Hemp and the 2018 Farm Bill

Hemp and the 2018 Farm Bill

The Agricultural Act of 2018, better known as the 2018 Farm Bill, is over eight hundred pages, stands a foot high and weighs close to forty pounds in printed form. About eight of those pages deal with hemp, but there are plenty of legal distinctions and regulations to discuss.

Is Hemp Legal?

Yes, hemp is legal! By inserting a legal distinction between “marihuana” and “hemp” into the Controlled Substances Act, the 2018 Farm Bill frees “hemp” from the blanket term “marihuana.” Farm Bill Section 12619 (amending 21 U.S.C. § 802(16)). Industrial hemp is no longer confined to stalks and seeds, but any part of the plant with no more than 0.3% THC on a dry-weight basis. Id. at § 10113 (amending 7 U.S.C. 1621 et seq.)  Previously, because of the association between marijuana and hemp, hemp had been classified as a Schedule I drug, lumped in with hard, highly-addictive substances like cocaine and heroin.

Farm Bill compliant hemp oil and hemp-derived products are federally legal. Federal prohibition of hemp has ended.

By law, marijuana is still federally illegal. By law, hemp is not marijuana. So, in the eyes of the federal government, hemp is legal.

And that legality is strengthened by the addition of sec. 297A, which broadens the definition of “hemp” to include “all derivatives, extracts [and] cannabinoids.”  Congress is explicit: Federal law enforcement cannot distinguish between hemp oil and raw hemp. Farm Bill compliant hemp oil and hemp-derived products are federally legal. Federal prohibition of hemp has ended.

Hemp’s descheduling is as much a victory for common sense as it is a financial boom for wholesalers and retailers of hemp-derived products. When hemp was a controlled substance, hemp oil companies were barred from accessing tax incentives and deductions available to most U.S. companies. Brightfield Group, the source of a bullish $22-billion-by-2022 estimate, released that forecast prior to the passage of the 2018 Farm Bill.  Access to tax benefits may further supercharge the hemp industry to surpass experts’ most upbeat estimates.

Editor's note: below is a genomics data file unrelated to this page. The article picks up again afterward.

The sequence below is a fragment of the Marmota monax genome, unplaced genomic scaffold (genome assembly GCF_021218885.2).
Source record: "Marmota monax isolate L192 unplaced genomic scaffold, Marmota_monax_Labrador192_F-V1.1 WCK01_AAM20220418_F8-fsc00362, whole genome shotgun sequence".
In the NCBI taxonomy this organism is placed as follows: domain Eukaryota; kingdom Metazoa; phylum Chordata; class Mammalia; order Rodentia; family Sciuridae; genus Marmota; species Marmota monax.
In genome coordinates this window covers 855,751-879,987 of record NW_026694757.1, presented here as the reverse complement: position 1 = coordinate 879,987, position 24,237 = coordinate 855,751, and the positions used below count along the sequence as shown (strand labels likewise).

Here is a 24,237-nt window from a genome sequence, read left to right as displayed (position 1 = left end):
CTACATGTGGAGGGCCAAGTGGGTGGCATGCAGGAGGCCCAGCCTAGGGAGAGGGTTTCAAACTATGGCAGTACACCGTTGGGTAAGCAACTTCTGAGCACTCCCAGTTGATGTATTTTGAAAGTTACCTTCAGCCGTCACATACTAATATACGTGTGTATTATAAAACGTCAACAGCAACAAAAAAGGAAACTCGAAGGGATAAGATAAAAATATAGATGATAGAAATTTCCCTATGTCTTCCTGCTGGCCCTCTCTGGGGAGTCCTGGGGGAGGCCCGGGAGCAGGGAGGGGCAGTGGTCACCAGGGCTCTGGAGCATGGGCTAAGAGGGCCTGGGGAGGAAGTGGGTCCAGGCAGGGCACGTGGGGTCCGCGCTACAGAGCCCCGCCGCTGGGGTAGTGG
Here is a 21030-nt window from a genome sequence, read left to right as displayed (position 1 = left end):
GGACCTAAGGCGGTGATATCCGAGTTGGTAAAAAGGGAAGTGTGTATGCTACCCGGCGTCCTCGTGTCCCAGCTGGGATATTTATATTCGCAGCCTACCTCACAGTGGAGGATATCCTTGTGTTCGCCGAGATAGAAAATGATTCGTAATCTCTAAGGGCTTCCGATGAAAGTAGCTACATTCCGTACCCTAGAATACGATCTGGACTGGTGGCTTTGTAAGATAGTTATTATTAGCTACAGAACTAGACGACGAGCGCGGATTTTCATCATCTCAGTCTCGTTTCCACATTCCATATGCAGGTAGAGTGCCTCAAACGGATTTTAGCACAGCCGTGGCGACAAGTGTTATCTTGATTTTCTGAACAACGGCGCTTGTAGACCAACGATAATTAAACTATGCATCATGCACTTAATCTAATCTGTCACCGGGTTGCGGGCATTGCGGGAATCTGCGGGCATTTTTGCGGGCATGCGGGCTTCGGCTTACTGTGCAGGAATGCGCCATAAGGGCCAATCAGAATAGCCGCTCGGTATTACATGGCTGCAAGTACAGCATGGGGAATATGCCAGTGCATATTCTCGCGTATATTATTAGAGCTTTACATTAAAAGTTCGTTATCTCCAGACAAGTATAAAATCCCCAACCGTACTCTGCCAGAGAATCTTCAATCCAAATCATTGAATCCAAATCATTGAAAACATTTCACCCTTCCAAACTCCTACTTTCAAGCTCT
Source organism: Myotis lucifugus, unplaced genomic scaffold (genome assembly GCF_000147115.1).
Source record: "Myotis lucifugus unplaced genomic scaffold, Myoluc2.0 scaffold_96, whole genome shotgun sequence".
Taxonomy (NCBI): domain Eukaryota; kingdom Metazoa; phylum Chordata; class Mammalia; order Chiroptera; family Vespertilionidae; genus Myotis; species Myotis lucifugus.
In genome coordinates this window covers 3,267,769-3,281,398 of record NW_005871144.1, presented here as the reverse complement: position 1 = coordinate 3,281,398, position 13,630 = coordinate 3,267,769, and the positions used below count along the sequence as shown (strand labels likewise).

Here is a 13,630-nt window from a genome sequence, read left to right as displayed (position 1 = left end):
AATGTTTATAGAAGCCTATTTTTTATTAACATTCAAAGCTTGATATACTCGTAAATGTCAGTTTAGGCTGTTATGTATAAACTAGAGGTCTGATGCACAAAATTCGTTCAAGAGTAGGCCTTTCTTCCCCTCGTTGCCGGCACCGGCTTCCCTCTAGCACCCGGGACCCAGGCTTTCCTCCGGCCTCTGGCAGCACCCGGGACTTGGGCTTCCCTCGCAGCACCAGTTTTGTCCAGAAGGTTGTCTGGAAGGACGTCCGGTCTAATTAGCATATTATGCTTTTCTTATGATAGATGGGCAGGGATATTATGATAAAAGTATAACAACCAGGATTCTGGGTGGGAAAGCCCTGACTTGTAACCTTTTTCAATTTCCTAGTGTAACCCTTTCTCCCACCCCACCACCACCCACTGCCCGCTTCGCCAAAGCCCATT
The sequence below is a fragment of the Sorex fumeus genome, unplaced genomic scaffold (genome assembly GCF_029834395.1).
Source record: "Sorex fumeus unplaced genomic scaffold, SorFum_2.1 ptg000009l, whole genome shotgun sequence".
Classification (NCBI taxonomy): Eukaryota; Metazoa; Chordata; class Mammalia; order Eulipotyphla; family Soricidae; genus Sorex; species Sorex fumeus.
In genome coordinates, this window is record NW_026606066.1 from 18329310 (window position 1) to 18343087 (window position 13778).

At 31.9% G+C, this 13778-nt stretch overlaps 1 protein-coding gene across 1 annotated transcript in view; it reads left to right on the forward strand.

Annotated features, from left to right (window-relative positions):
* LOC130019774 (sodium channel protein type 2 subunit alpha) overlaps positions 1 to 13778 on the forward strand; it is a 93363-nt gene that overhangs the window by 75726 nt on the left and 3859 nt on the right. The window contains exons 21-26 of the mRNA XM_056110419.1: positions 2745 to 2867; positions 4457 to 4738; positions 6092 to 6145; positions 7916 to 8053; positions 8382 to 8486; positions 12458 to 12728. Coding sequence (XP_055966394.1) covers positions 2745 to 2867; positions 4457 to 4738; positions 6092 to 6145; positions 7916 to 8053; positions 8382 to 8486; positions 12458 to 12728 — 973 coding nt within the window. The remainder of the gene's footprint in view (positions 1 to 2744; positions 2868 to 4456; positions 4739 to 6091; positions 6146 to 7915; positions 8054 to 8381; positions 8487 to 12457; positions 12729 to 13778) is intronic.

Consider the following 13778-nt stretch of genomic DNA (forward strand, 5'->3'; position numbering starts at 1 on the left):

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What is Hemp?

Hemp is now classified as a commodity crop, the same as soybeans, wheat and cotton. The new classification comes with new privileges. Hemp farmers are now entitled to crop insurance and to participation in federal grants (i.e. cash) and certification programs. Farm Bill Sec. 11101; 11106 (amending 7 U.S.C. 1502(b); 1508(a)). Expect an increase in hemp yields over the next few years as risk-averse growers enter the industry.

The most significant change for hemp farmers is the Farm Bill’s transfer of regulatory power from the federal government to the states. Hemp cultivation is a state matter now. The Farm Bill empowers states to set up their own programs for hemp cultivation by submitting a plan to the USDA detailing procedures for inspection, testing, crop disposal and land appropriation. Id. § 10113. (There is a separate path forward to legally grow hemp in states that do not have a hemp program. Hemp cultivators in these states may apply for licenses directly from the USDA.)

State v. Federal

Up to now, the story of hemp has been a story of friction between liberal state policies and restrictive federal policies. As federal restrictions ease, we’re about to see the situation reverse. The federal government has handed regulatory power to the states, and that action cuts both ways.

Hold-out states like Louisiana and Kansas are free to aggressively legislate against the cultivation and possession of hemp and hemp-derived products within their borders, though most state law enforcement agencies have declined to pursue law enforcement action against CBD retailers, opting to look the other way rather than face the possibility of a public outcry.

The same cannot be said for counties and cities.

In early February, a top official in the Tarrant County District Attorney’s office warned of jail time, misdemeanor and felony charges for the possession of “CBD oil.” However, the DA’s office was quick to add that they were, “not allocating assets for enforcement at this time.” The Tarrant County policy is an outlier. Neighboring Texas counties have released statements to the effect that they will not interfere in the CBD market. (CBD in Texas is a developing story. Check out our latest blog on SB1240 and Hemp Descheduling for more information.)